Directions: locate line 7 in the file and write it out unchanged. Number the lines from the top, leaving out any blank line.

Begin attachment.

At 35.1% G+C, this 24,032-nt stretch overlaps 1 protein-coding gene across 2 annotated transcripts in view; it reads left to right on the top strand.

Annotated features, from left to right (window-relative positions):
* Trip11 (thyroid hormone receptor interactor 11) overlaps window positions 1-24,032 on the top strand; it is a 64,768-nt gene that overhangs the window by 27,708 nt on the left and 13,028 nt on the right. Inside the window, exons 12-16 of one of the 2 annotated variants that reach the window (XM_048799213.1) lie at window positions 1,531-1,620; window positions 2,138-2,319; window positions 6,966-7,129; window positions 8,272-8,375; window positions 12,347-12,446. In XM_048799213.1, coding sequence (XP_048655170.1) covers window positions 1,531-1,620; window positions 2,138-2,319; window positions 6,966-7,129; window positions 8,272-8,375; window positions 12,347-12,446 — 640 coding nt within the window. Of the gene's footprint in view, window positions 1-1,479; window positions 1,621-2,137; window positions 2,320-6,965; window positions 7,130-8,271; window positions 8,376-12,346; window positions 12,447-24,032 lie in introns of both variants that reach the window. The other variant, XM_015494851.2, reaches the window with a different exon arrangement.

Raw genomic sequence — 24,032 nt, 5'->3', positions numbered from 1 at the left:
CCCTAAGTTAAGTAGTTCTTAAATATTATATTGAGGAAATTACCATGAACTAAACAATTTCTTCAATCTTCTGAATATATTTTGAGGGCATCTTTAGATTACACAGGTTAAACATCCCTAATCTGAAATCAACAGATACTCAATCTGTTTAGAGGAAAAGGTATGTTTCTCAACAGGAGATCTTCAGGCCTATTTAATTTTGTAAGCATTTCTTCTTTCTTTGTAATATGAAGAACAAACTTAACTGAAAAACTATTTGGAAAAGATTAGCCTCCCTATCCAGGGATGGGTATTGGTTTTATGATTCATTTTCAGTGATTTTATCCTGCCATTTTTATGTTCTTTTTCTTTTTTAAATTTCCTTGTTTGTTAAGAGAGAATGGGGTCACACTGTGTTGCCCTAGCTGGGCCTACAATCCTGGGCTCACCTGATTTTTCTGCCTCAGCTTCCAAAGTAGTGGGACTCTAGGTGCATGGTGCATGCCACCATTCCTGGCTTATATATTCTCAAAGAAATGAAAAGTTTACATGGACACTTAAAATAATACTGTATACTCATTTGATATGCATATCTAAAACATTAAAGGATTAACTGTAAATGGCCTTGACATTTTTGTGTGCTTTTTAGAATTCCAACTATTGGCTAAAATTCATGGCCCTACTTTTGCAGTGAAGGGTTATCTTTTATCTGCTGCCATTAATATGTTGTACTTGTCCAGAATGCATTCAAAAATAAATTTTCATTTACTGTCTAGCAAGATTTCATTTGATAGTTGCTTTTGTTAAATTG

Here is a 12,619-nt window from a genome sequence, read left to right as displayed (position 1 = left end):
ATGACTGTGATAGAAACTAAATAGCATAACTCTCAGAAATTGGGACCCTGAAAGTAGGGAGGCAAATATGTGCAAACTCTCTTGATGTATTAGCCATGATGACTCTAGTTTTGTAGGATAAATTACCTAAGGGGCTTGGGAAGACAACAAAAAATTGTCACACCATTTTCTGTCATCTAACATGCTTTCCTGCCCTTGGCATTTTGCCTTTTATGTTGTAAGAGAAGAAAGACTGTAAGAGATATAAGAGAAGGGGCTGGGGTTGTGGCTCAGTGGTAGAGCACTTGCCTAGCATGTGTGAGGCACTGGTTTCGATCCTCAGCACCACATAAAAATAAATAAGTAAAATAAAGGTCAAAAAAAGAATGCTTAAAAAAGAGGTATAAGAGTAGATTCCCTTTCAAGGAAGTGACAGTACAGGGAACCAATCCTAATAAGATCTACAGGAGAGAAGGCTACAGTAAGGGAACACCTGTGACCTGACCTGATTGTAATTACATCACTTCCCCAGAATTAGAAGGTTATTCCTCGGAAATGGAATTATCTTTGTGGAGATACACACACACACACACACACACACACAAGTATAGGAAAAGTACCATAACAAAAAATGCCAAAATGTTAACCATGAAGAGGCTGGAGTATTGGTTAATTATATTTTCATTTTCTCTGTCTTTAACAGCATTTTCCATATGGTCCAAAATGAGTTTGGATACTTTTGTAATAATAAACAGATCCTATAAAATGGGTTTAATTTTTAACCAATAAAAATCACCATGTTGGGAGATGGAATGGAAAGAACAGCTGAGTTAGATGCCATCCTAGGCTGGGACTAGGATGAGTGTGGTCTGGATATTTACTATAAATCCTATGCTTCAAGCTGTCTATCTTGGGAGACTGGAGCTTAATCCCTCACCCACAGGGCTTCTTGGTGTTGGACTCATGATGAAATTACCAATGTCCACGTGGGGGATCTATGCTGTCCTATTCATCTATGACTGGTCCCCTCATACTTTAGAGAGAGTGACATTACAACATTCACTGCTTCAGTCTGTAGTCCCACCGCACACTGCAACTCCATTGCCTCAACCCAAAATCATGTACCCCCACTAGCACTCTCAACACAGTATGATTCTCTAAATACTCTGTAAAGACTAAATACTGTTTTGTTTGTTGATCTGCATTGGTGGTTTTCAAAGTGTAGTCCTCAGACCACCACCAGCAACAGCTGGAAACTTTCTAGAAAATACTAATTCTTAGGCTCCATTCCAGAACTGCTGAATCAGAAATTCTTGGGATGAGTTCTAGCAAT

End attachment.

ATGACTGTGATAGAAACTAAATAGCATAACTCTCAGAAATTGGGACCCTGAAAGTAGGGAGGCAAATATGTGCAAACTCTCTTGATGTATTAGCCATGATGACTCTAGTTTTGTAGGATAAATTACCTAAGGGGCTTGGGAAGACAACAAAAAATTGTCACACCATTTTCTGTCATCTAACATGCTTTCCTGCCCTTGGCATTTTGCCTTTTATGTTGTAAGAGAAGAAAGACTGTAAGAGATATAAGAGAAGGGGCTGGGGTTGTGGCTCAGTGGTAGAGCACTTGCCTAGCATGTGTGAGGCACTGGTTTCGATCCTCAGCACCACATAAAAATAAATAAGTAAAATAAAGGTCAAAAAAAGAATGCTTAAAAAAGAGGTATAAGAGTAGATTCCCTTTCAAGGAAGTGACAGTACAGGGAACCAATCCTAATAAGATCTACAGGAGAGAAGGCTACAGTAAGGGAACACCTGTGACCTGACCTGATTGTAATTACATCACTTCCCCAGAATTAGAAGGTTATTCCTCGGAAATGGAATTATCTTTGTGGAGATACACACACACACACACACACACACACAAGTATAGGAAAAGTACCATAACAAAAAATGCCAAAATGTTAACCATGAAGAGGCTGGAGTATTGGTTAATTATATTTTCATTTTCTCTGTCTTTAACAGCATTTTCCATATGGTCCAAAATGAGTTTGGATACTTTTGTAATAATAAACAGATCCTATAAAATGGGTTTAATTTTTAACCAATAAAAATCACCATGTTGGGAGATGGAATGGAAAGAACAGCTGAGTTAGATGCCATCCTAGGCTGGGACTAGGATGAGTGTGGTCTGGATATTTACTATAAATCCTATGCTTCAAGCTGTCTATCTTGGGAGACTGGAGCTTAATCCCTCACCCACAGGGCTTCTTGGTGTTGGACTCATGATGAAATTACCAATGTCCACGTGGGGGATCTATGCTGTCCTATTCATCTATGACTGGTCCCCTCATACTTTAGAGAGAGTGACATTACAACATTCACTGCTTCAGTCTGTAGTCCCACCGCACACTGCAACTCCATTGCCTCAACCCAAAATCATGTACCCCCACTAGCACTCTCAACACAGTATGATTCTCTAAATACTCTGTAAAGACTAAATACTGTTTTGTTTGTTGATCTGCATTGGTGGTTTTCAAAGTGTAGTCCTCAGACCACCACCAGCAACAGCTGGAAACTTTCTAGAAAATACTAATTCTTAGGCTCCATTCCAGAACTGCTGAATCAGAAATTCTTGGGATGAGTTCTAGCAAT